While Mr. Paladino made the rounds of national media – since wining the primary last week, he’s appeared on New York 1 News, CNN with Anderson Cooper, Fox News with Neal Caputo, and held interviews with nearly every reporter who’s asked.

Mr. Cuomo held one press conference in his capacity as Attorney General, where he let reporters pelt him with questions about Mr. Paladino, but offered no direct commentary on his rival.

On Tuesday, both took to the airwaves.

Mr. Cuomo subjected himself to an interview on Talk1300 with the New York Post State Editor Fred Dicker – who has known Mr. Cuomo for years and interviewed him on his show numerous times.

There, Mr. Cuomo used the word “denigrate” numerous times to describe what Mr. Paladino was doing to the political discourse.

Two hours earlier though, Mr. Paladino had appeared on WOR with John Gambling for what the host billed as a “Town Hall” meeting.

Callers were encouraged to call and ask Mr. Paladino questions.

At the start of the Town Hall, Mr. Palaidno reveled in having caused some headaches for Mr. Cuomo’s campaign team. “At a boy Andy,” Mr. Paladino chuckled. “Keep coming Andy.”

But the Town Hall quickly took a more serious, if not wonky turn, with Mr. Paladino announcing a four-member team to help flesh out his tax-cutting strategy.

(Members would include Ned Regan, the former state comptroller and current Baruch College professor; Larry Kudlow, the pin-striped financial analyst on MSNBC who adviced President Reagan and Governor Pataki; David Malpass, the former economic advisor to Presidents Bush and Reagan; and Chris Collins, the Erie County Executive who abandoned a run for governor earlier this year.)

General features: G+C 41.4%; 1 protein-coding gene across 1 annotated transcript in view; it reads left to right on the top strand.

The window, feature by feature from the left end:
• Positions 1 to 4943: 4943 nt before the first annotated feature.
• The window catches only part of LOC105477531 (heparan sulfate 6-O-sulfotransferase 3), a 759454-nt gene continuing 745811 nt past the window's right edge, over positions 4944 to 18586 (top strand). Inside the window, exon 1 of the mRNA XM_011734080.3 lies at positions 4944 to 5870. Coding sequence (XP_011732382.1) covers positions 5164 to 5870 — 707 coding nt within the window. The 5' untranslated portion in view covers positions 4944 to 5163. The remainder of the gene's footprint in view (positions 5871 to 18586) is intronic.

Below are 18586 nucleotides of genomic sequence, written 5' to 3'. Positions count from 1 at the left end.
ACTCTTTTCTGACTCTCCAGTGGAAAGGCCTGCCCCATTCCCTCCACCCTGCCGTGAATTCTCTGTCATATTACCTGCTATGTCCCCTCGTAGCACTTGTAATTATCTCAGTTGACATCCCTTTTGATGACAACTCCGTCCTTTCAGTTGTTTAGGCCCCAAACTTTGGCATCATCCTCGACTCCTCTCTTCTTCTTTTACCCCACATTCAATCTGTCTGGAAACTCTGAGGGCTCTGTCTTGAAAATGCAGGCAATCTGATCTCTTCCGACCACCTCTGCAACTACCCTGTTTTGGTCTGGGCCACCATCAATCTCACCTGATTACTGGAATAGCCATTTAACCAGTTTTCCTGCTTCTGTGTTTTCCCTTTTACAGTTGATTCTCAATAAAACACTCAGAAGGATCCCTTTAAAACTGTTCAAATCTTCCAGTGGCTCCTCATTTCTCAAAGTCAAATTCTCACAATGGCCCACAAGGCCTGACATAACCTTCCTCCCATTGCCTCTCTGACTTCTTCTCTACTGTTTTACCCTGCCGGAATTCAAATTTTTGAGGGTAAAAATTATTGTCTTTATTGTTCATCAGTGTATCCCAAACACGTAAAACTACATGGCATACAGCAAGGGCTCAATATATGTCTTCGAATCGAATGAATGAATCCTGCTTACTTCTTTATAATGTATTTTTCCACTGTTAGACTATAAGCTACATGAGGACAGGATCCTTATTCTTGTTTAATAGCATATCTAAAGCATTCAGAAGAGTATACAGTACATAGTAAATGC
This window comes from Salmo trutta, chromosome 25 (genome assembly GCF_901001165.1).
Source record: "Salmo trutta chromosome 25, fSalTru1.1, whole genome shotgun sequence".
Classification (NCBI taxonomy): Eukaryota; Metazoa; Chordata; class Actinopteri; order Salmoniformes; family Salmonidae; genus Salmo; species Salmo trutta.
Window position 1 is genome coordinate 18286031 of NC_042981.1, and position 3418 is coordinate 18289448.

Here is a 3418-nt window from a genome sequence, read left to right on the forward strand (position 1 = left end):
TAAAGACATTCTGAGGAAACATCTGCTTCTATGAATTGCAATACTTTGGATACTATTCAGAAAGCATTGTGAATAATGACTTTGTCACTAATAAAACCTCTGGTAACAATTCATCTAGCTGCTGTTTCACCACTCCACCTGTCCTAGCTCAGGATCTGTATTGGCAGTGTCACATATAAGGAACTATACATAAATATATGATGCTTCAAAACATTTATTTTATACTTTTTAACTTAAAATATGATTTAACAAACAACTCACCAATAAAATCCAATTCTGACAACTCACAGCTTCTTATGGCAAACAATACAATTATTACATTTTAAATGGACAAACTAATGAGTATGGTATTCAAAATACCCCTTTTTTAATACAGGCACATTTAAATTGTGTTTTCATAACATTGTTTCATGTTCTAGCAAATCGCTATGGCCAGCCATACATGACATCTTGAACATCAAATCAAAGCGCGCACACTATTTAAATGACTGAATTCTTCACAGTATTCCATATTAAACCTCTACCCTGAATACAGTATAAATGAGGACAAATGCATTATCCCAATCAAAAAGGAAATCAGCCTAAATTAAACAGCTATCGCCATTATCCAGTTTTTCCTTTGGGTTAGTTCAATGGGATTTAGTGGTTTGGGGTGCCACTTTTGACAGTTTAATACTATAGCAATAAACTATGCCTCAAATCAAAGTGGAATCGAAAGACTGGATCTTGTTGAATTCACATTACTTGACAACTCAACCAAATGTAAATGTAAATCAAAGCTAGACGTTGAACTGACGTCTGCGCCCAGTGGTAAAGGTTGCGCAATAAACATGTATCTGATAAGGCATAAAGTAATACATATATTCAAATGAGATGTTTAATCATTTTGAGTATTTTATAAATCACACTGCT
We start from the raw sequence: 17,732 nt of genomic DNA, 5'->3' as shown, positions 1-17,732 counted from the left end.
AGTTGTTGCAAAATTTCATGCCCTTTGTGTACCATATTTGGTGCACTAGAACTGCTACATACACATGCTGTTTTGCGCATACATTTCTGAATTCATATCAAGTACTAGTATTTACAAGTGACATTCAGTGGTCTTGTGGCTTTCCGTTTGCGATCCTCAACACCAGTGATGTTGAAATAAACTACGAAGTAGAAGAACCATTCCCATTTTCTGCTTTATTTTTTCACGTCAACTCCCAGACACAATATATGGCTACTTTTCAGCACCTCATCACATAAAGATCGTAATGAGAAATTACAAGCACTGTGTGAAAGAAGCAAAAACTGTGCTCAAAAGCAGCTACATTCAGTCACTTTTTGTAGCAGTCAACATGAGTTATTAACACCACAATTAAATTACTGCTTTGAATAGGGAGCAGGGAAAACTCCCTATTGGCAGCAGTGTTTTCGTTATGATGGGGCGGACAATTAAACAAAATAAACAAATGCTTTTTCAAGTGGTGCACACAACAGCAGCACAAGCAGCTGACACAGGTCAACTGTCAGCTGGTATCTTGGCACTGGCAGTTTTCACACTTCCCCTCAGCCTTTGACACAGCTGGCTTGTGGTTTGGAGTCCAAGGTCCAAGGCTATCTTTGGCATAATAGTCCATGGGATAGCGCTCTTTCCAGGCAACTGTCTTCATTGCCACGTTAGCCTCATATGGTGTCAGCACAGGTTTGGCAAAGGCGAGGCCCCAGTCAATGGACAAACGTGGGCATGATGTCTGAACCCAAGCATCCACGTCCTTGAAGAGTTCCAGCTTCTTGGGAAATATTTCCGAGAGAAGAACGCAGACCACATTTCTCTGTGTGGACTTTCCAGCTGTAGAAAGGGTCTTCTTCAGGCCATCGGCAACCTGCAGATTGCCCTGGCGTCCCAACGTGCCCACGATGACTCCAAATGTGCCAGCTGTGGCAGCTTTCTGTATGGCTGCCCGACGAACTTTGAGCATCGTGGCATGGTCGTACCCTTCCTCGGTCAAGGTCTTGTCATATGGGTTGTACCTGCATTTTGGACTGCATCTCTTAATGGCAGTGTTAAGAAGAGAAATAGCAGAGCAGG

Mr. Paladino sought to contrast himself with Mr. Cuomo, without, for once, any name-calling.

“You’ve heard Andrew, he’s talking about capping a percentage increase in taxes,” Mr. Paladino said. “In other words, allowing a gradual growth in taxes. We’re talking clearly about a continuous effort to cut taxes. We will cut taxes every year.”

Back in Central Park, Mr. Paladino said becoming the Republican gubernatorial nominee hasn’t affected core DNA.

“No, I haven’t changed,” he chuckled. “If you’re question is am I changing my message or anything like that, no.”